Mad Men and Artists – How the Advertising Industry Exploited Fine Art

In the middle ages, when many people could not read, advertising was graphic, ie. the ‘medium is the message’.  Metal signs hung outside shops to promote their wares such as scissors for a tailor and a cauldron and pestle to indicate an apothecary.  When Caxton introduced printing the first ever advertising leaflet promoted his work on ‘The Pyles of Salisbury’ (pyles referred then to clerical rules).

In the absence of photography, or any other media form, famous artists were commissioned to get the message across.  The Gainsborough portrait of Mr & Mrs Andrews seeks to show off their wealth and standing in society by depicting the land they owned, which takes up a large proportion of the painting.  The Arnolfini portrait by J. Van Eyck promotes the prosperity of the sitter as a trader indicated by the oranges casually strewn around the room, (these were a very expensive commodity at this time), the chandelier and the large mirror which was very unusual then.  Napoleon Crossing the Alps by Davide sought to immortalize the heroic leader on his rearing white stallion, a totally unsuitable horse for such an endeavour.

In the latter part of the 19th C Alfred J Barratt took over publicity for the Pears Soap advertising.  By purchasing the painting of Bubbles by Millais and using it as the advert he tapped into Victorian snobbery which could relate to fine art and it worked brilliantly.

Into the 20th C the Mad Men of the title worked in the booming advertising industry concentrated along Madison Avenue in New York.  The spread of media lead to the general public being much better informed about such subjects as fine art so advertisers knew their audience would identify with famous paintings.  The Monarch of the Glen by Landseer was used very extensively for a wide range of products, as was Michaelangelo’s Sistine Chapel ceiling painting of Adam touching hands with God.  The famous sculpture of David by Michelangelo was clothed in cut off jeans to advertise Levi’s.  Fr. Angelico’s painting of The Annunciation appeared with a speech bubble from the Virgin Mary’s mouth saying ‘thanks but I already know’, to promote a pregnancy testing kit.  The two cherubs at the bottom of Raphael’s The Sistine Madonna have become an enduring image to advertise everything from socks to toilet paper. Leonardo’s brilliant solution to the table set up in the Last Supper has been and still is used widely in advertising, as is his Mona Lisa.  Marcel Duchamp, a leading light in the Dada movement, (which despised fine art) produced a facsimile of the Mona Lisa with a moustache and a goatee beard which was later used as an advert for Bic pens.  When America entered the 2nd world war the New York Times used a painting by Norman Rockwell – ‘Free from Fear’- as propaganda, especially as the father in the painting is holding a copy of the New York Times.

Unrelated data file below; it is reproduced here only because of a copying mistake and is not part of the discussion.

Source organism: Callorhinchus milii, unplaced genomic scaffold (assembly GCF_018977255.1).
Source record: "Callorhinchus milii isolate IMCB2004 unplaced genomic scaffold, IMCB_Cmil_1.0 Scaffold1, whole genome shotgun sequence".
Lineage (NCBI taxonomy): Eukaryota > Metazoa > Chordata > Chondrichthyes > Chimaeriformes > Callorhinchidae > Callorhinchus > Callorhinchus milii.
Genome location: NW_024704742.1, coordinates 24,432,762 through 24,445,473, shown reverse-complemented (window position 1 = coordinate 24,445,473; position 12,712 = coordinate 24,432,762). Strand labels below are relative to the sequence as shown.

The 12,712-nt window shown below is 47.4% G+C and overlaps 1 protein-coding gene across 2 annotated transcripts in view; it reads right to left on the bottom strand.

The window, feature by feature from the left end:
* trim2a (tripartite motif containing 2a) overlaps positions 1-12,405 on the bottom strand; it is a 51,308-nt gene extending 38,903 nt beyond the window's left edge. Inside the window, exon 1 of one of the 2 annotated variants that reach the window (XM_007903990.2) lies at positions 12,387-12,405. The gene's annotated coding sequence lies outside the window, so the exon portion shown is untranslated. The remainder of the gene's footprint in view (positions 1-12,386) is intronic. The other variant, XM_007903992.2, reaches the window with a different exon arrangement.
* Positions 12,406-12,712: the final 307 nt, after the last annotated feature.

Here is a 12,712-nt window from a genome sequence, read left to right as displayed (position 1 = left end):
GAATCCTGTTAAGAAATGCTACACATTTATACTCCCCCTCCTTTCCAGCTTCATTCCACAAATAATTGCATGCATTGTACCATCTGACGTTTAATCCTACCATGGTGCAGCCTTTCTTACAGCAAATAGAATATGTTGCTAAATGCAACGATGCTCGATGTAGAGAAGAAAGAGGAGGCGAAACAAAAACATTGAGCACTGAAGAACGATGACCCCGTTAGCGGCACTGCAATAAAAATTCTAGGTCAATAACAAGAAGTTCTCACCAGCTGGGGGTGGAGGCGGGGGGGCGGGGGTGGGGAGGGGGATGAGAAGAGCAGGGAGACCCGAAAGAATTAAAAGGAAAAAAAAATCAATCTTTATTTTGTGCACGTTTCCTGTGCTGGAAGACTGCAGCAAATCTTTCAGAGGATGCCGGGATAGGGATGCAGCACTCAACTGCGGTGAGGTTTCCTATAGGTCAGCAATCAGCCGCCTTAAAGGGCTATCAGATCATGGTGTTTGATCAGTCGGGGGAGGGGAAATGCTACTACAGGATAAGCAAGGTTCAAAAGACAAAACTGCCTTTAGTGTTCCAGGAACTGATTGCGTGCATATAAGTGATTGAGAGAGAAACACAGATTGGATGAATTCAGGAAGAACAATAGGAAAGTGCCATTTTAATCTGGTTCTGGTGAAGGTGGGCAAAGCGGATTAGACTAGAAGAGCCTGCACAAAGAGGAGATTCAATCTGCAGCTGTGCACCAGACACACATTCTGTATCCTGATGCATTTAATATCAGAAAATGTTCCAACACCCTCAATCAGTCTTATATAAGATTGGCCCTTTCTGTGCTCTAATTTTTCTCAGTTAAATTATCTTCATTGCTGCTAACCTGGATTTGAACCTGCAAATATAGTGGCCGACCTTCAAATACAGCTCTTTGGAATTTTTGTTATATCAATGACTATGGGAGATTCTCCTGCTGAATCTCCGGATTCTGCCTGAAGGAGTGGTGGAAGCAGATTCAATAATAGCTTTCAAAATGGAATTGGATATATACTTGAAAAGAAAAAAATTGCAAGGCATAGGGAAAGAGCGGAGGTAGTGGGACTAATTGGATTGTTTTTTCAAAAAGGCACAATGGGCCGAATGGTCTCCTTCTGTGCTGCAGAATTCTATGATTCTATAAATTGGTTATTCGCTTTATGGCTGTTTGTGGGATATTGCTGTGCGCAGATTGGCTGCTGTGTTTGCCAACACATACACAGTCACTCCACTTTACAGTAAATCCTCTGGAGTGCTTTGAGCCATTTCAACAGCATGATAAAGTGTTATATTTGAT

Very recently there was a pop video by a Canadian Rock band called Hold your Horses in which they dressed up in set tableaux to portray famous paintings whilst singing their mostly incomprehensible song, 70 million.  The works portrayed included Leonardo, Boticelli, Velasquez, Mondrian, Van Gogh, etc. and numbered more than a dozen; check it out on YouTube.

Our very entertaining lecturer, Tony Rawlins, recounted a story from his own advertising experience which, although it did not have a fine art content, was illuminating from the advertising perspective.  He happened to be in Jamaica (as you do) when a very good product was brought to his attention – Old Jamaica Ginger Beer.  He was officially asked to conduct a promotion campaign in the UK.  The target audience for this drink was deemed to be people between 30 and 45 years old so they ran an advertising campaign in the Financial Times but then they had to make sure that it was stocked in supermarkets to feed the demand.  They managed to identify an executive of one of the big supermarkets and the car journey she made every day to her office.  Then they produced some eye catching posters featuring a top hat and a cane with the words, ‘the liveliest Ginger since Fred’, emblazoned with the name of the product and posted these all along the route she took.  When she got into the office and opened the Financial Times there was the advertisement.  As a result the supermarket stocked Old Jamaica Ginger Beer.

Members were unanimous in expressing their enjoyment of this lecture and many thanks went to Tony Rawlins.